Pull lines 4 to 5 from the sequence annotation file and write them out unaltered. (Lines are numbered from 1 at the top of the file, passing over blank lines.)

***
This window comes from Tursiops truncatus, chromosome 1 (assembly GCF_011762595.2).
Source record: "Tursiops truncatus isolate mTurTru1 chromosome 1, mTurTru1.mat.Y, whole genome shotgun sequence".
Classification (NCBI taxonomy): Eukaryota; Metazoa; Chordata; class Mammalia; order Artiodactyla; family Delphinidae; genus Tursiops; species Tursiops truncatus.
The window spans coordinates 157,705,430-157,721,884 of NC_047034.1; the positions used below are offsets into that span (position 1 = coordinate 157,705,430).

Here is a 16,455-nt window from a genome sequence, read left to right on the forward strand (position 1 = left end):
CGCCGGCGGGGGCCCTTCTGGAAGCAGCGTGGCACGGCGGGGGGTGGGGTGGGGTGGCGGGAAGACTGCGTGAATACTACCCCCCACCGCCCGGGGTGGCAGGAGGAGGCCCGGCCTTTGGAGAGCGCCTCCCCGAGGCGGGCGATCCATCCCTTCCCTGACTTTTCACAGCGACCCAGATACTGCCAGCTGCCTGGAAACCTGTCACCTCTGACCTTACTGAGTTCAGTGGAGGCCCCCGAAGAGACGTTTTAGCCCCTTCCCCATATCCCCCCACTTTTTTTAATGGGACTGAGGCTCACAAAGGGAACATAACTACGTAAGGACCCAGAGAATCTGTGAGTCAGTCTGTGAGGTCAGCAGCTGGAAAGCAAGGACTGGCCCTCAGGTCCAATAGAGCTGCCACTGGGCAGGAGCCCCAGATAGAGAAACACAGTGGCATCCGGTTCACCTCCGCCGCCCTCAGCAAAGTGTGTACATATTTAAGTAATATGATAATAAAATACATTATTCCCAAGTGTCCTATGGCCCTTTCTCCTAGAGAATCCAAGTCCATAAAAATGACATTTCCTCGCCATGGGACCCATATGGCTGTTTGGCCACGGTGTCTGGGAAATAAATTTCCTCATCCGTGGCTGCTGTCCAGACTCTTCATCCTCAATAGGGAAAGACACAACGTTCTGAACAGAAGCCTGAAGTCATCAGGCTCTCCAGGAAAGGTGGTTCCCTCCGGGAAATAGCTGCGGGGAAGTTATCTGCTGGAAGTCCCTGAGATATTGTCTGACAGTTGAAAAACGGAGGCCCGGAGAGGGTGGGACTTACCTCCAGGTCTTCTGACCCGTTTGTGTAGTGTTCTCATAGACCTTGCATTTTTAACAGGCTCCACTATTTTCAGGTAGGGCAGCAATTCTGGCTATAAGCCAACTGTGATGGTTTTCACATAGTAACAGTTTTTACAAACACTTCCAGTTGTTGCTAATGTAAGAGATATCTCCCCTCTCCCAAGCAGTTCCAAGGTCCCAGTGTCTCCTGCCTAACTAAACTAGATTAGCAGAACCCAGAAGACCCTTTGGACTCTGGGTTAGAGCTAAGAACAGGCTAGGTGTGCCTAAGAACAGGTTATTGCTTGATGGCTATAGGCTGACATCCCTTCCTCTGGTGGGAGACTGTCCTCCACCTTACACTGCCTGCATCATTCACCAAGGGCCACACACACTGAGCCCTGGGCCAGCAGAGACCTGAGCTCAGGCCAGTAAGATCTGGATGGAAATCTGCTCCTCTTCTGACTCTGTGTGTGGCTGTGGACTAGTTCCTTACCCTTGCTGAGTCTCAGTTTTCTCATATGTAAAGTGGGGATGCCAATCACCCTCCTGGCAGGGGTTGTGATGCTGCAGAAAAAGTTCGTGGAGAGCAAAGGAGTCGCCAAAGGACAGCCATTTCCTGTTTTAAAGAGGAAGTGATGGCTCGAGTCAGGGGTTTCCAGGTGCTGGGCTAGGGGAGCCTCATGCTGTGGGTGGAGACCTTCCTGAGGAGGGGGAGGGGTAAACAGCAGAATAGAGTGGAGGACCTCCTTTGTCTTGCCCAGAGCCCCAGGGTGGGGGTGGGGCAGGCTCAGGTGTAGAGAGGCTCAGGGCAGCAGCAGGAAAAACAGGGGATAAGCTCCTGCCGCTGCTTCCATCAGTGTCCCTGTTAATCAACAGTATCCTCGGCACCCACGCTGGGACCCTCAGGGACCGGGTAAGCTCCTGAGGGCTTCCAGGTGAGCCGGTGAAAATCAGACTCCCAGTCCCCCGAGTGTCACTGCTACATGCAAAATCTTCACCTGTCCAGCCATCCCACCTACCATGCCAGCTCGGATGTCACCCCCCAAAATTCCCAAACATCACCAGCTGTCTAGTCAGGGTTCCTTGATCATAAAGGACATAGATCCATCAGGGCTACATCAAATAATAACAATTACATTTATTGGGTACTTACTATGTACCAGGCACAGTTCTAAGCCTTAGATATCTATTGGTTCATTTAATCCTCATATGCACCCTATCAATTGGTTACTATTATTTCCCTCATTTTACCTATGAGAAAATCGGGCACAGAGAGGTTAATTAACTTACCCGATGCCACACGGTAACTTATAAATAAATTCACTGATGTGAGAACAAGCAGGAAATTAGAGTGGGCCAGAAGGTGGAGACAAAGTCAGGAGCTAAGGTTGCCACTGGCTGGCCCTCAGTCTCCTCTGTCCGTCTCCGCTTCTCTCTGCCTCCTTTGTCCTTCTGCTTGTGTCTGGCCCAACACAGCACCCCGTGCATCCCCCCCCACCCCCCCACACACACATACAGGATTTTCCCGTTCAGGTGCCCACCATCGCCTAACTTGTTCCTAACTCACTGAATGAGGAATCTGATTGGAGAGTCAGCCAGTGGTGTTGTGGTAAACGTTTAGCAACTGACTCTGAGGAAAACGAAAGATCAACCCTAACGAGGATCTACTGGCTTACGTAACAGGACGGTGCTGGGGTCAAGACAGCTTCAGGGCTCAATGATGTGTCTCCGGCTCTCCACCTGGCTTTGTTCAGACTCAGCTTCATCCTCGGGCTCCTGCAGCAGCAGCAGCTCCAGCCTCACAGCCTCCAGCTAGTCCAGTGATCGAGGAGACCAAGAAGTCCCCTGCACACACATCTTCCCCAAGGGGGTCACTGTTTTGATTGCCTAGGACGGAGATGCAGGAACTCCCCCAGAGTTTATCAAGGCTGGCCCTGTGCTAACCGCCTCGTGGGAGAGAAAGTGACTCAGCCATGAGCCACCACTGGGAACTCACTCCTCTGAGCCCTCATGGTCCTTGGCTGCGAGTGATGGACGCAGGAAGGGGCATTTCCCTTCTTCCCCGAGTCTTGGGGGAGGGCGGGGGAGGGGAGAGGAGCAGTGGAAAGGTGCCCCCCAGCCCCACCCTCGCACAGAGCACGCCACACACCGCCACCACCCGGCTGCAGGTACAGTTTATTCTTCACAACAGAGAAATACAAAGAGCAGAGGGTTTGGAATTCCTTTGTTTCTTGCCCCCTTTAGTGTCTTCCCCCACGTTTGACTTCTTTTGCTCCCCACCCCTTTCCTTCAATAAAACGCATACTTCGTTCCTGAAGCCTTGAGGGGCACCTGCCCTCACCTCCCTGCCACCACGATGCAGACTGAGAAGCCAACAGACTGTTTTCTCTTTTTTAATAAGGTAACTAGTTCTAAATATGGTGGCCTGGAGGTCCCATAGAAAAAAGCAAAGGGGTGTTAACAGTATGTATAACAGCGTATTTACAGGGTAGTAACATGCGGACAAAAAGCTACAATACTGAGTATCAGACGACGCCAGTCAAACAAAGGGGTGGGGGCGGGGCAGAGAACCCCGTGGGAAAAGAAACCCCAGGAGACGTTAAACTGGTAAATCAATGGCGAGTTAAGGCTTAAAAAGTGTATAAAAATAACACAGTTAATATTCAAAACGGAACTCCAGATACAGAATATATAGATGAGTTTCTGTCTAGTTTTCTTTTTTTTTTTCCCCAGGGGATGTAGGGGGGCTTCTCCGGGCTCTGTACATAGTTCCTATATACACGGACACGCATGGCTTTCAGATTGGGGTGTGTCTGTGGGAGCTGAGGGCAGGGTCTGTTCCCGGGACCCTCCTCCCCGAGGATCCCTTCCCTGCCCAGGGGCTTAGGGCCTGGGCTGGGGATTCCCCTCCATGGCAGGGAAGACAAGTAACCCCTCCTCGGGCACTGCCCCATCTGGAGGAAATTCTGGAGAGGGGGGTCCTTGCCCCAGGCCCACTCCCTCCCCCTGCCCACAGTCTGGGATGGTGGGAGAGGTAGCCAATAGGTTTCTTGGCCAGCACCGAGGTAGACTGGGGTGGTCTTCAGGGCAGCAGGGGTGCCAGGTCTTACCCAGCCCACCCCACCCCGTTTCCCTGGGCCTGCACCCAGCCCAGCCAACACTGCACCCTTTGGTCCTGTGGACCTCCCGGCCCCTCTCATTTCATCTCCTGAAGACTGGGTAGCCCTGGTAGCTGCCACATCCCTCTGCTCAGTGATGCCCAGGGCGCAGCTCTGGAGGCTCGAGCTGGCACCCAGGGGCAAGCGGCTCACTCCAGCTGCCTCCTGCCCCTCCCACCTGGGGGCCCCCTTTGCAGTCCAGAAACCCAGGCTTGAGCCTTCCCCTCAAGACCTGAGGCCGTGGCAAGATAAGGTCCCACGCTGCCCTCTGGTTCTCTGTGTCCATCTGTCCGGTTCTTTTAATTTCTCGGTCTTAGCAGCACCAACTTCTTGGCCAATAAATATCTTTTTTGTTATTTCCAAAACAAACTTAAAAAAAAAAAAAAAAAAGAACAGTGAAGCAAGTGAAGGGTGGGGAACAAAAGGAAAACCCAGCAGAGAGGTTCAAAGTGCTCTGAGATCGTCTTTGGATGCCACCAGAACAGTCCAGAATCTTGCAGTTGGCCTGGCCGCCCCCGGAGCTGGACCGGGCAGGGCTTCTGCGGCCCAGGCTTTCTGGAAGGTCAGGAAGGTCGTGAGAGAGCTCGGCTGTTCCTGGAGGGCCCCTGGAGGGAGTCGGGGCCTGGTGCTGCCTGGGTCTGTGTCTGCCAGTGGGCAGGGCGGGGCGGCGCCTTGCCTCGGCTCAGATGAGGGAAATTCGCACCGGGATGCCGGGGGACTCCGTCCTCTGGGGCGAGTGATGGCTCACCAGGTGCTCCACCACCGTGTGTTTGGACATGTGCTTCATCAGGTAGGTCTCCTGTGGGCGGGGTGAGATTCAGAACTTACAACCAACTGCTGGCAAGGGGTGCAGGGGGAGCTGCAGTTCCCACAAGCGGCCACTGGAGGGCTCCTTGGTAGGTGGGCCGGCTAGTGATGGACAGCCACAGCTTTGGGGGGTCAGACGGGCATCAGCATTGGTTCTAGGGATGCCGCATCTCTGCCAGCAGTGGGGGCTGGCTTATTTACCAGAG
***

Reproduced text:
The window spans coordinates 157,705,430-157,721,884 of NC_047034.1; the positions used below are offsets into that span (position 1 = coordinate 157,705,430).

Here is a 16,455-nt window from a genome sequence, read left to right on the forward strand (position 1 = left end):